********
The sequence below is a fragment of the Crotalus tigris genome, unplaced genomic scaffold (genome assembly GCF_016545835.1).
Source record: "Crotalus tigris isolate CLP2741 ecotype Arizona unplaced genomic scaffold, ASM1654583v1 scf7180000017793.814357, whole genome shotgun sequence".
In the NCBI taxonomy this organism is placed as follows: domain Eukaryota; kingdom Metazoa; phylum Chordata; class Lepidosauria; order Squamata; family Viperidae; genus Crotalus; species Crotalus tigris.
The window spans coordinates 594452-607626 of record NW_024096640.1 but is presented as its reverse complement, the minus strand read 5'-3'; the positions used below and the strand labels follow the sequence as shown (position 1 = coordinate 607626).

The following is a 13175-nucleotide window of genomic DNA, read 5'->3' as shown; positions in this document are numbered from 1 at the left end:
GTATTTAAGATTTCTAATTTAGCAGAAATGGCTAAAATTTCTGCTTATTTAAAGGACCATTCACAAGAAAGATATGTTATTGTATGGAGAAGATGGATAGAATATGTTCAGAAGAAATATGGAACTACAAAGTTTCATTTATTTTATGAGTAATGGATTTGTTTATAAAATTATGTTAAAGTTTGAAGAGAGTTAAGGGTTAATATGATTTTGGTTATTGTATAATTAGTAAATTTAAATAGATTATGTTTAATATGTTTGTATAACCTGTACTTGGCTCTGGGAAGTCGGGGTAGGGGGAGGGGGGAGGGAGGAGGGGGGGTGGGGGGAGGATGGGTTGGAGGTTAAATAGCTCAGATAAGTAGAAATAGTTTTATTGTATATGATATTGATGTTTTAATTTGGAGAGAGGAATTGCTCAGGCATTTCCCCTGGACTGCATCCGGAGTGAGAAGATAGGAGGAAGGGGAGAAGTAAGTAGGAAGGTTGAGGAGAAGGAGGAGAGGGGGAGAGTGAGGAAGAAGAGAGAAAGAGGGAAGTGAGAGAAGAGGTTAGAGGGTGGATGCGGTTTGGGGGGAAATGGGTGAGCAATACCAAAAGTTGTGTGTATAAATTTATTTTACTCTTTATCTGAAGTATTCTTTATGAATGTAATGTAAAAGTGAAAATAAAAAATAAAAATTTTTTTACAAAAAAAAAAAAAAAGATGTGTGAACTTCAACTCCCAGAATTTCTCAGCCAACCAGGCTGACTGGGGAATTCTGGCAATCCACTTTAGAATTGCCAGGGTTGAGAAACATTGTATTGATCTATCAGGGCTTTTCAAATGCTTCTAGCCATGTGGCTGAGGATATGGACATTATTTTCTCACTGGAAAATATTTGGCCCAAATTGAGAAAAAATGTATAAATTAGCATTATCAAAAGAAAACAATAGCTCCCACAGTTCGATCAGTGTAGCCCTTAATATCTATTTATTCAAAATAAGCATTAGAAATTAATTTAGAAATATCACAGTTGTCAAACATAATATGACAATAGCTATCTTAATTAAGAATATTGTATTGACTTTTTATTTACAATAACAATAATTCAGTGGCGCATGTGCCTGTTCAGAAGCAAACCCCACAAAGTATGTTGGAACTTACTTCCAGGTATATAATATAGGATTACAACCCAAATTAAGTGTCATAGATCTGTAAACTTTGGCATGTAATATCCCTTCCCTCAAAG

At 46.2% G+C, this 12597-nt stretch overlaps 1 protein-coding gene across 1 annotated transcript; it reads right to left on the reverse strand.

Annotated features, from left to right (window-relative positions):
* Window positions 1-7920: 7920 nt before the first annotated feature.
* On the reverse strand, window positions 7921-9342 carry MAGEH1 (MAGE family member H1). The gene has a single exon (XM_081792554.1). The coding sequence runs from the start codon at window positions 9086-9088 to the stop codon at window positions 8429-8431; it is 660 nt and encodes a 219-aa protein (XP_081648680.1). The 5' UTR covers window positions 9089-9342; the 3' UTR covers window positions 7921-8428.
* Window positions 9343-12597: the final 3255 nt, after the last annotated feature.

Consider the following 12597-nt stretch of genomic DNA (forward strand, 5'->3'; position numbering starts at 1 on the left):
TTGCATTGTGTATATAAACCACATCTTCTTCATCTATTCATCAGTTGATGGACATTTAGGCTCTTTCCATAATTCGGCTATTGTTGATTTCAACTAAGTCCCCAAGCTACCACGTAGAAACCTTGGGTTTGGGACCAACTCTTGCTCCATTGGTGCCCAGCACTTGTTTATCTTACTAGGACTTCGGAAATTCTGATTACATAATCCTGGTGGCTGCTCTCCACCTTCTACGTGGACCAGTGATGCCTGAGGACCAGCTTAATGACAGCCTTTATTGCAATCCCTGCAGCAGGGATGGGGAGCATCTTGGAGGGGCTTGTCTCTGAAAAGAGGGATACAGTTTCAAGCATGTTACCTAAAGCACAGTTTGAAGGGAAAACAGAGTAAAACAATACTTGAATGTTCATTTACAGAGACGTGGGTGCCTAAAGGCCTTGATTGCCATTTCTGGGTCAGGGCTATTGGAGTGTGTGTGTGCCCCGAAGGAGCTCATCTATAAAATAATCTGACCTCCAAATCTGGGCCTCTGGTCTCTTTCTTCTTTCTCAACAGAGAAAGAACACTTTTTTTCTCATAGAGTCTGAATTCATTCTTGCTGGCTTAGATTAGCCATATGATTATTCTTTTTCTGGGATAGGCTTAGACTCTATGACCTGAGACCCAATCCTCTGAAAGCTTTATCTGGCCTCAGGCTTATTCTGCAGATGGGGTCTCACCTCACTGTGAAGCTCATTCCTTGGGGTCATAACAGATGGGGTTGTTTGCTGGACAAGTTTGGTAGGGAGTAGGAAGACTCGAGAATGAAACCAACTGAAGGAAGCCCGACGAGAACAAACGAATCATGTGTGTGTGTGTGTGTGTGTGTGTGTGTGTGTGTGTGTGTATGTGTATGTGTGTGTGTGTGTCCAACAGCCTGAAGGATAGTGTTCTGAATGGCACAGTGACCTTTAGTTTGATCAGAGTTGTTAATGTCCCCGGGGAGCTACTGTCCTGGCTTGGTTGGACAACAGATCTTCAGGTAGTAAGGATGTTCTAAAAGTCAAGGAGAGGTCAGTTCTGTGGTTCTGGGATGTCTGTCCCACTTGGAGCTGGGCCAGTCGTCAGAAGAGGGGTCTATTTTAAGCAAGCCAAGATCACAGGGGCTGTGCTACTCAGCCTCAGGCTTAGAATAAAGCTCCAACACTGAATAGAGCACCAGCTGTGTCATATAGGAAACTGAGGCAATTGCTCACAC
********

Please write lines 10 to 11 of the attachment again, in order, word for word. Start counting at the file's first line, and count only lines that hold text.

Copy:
* On the reverse strand, window positions 7921-9342 carry MAGEH1 (MAGE family member H1). The gene has a single exon (XM_081792554.1). The coding sequence runs from the start codon at window positions 9086-9088 to the stop codon at window positions 8429-8431; it is 660 nt and encodes a 219-aa protein (XP_081648680.1). The 5' UTR covers window positions 9089-9342; the 3' UTR covers window positions 7921-8428.
* Window positions 9343-12597: the final 3255 nt, after the last annotated feature.